From touch to speech recognition? When COVID-19 challenges our human-machine interfaces.
COVID-19, just the beginning?
The health crisis linked to COVID-19 has truly transformed our society. This societal and economic evolution has been driven by new public health concerns. Awareness of the health risks related to our various uses has increased in all environments.
Indeed, the main vector of transmission is the micro-droplets of saliva contained in the breath. These are deposited on surfaces, directly or by extension (e.g. hands), whatever they are, and favour the spread of the virus. Thus, tables, doorknobs, public transport bars or…touch screens, all are possible “risk areas”.
We know all the more today that this crisis episode is nothing new and in the future it will be an increasingly common phenomenon. Our systems must evolve to adapt to new circumstances and adopt new standards, in order to bring security and peace of mind to everyone.
“Beyond health systems and crisis management, this event has put back on the table all the questions about our uses, which have become the standard up to now”.
A crisis that fosters innovation
Identified problems = adapted solutions? This is the idea that many organizations, national or global, public or private, have decided to look for. Indeed, competitions and calls for projects in these themes related to the pandemic have multiplied (Challenge COVID-19 by BPI France or Call for projects Aéroport de Paris won by Vivoka! ). Artificial radiologist, medical connected bracelet, express virus detector, covid assistance voicebot… : mixing urgency and needs, crises are often gas pedals of innovation.
“Many say, COVID-19 has caused an epidemic of innovation.”
We are particularly interested in the transformation of our habits through a technology that is already well known but still in the process of being adopted: speech recognition and synthesis!
There is every reason to believe that COVID-19 has really given credit to this technology, particularly for its uses that are perfectly in line with current health needs.
Don’t touch, talk (but with a mask!).
Indeed, what better way to redefine our uses than to use an interaction method (and all its codes) that is still very little used and above all intangible?
Faced with COVID-19, voice technologies have a more than robust argument!
- Speech recognition is a truly “touchless” technology, reducing almost all physical contact with interfaces (terminals, screens, counters, etc.) and therefore the risks of transmission.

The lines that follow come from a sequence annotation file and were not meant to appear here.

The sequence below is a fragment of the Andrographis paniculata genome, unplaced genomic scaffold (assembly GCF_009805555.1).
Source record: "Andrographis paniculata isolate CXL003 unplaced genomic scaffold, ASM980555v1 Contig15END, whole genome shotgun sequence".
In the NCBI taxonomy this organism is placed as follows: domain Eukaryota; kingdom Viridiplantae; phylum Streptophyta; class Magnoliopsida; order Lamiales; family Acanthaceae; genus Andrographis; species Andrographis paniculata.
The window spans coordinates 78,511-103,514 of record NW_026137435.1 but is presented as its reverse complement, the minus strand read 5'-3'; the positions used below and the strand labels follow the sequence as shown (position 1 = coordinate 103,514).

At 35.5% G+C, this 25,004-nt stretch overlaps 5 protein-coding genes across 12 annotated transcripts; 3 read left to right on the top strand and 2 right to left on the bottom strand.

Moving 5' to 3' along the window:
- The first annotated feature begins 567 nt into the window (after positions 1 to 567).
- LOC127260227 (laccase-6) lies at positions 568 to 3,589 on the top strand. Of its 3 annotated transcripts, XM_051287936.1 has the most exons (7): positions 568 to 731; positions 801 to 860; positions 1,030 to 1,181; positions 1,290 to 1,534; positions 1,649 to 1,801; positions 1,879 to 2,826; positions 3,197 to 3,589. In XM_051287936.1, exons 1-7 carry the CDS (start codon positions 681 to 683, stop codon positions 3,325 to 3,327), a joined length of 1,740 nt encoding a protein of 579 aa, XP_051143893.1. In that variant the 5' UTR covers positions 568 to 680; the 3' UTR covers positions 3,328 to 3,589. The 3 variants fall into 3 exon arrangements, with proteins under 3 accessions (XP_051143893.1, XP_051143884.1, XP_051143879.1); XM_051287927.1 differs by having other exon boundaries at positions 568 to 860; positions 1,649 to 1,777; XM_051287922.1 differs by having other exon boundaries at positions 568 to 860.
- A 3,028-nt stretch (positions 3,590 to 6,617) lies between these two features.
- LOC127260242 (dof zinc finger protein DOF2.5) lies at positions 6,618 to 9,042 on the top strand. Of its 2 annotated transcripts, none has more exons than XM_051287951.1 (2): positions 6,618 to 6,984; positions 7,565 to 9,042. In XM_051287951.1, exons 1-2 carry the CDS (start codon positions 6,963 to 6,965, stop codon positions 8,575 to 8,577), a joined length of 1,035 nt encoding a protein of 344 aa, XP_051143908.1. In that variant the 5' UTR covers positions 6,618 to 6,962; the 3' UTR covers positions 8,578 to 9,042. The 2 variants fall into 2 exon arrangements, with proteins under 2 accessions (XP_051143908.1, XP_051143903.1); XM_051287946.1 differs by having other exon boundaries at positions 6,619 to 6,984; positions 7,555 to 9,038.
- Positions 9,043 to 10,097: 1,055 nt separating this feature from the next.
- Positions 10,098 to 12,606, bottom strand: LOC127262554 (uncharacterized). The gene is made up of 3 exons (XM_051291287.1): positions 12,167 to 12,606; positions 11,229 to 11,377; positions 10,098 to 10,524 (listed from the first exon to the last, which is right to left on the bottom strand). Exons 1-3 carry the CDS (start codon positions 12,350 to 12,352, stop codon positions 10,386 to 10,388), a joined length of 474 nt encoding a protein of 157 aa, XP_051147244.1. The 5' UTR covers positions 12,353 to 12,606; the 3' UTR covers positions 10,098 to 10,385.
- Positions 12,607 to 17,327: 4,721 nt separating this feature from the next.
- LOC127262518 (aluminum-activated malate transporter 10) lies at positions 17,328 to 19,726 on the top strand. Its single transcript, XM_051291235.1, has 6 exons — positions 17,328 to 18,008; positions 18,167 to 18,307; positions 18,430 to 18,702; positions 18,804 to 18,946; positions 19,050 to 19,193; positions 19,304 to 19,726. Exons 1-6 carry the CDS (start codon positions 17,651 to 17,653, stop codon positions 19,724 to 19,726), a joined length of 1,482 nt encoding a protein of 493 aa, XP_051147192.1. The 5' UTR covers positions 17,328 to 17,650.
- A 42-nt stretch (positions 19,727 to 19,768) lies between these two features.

- The power of voice, whether recognition or synthesis, is in its ability to respond quickly and intuitively to a need. Thanks to this performance, voice interfaces reduce bottlenecks and the number of people simultaneously in the same place, on the same service.
- Wearing a mask (which has become mandatory in many circumstances) in no way hinders the accuracy of speech recognition according to a study from the Education Testing Service.
Voice, which was already in a good trend (4.2 billion devices equipped and doubling by 2024 according to Juniper Research), is gaining even more notoriety, this time due to its touchless and covide-free properties. Often considered a gadget, its contextualized use cases give it legitimacy as a real technology of the future.
Several players see a strong potential in it, such as Aéroports de Paris in the context of a post-confinement call for projects.
Vivoka and Aéroport de Paris (ADP Group) to develop voice in airports
Airports are on the front line when health problems explode because they are the cause of their migration. To fight against the inherent risks, ADP (Aéroport de Paris) has decided to give free rein to innovation.
In this context, Vivoka had the opportunity to win the Aéroports de Paris voice call for projects. This project mainly concerns the integration of voice recognition technologies into the various media within the group’s airports.
Indeed several poles are subject to experimentation :
- Controlling elevators by voice in their various actions (ascending/descending, opening/closing the door …)
- Navigate the boarding and ticket printing kiosks with voice to :
- Limit the transmission of viruses
- Facilitate the use of the tool
These 3 elements constitute the problems identified by the group, particularly with regard to bottlenecks and so-called high-risk zones during peak periods.
The advanced results of the project in collaboration with Vivoka are expected at the end of the experimentation period.
In concrete terms, VIDOC-19, like all major crises, is a springboard for innovation despite the problems it causes.
Through the circumstances of this pandemic, speech recognition (and all technologies in the same universe) have been acclaimed for their “touchless” mode of interaction.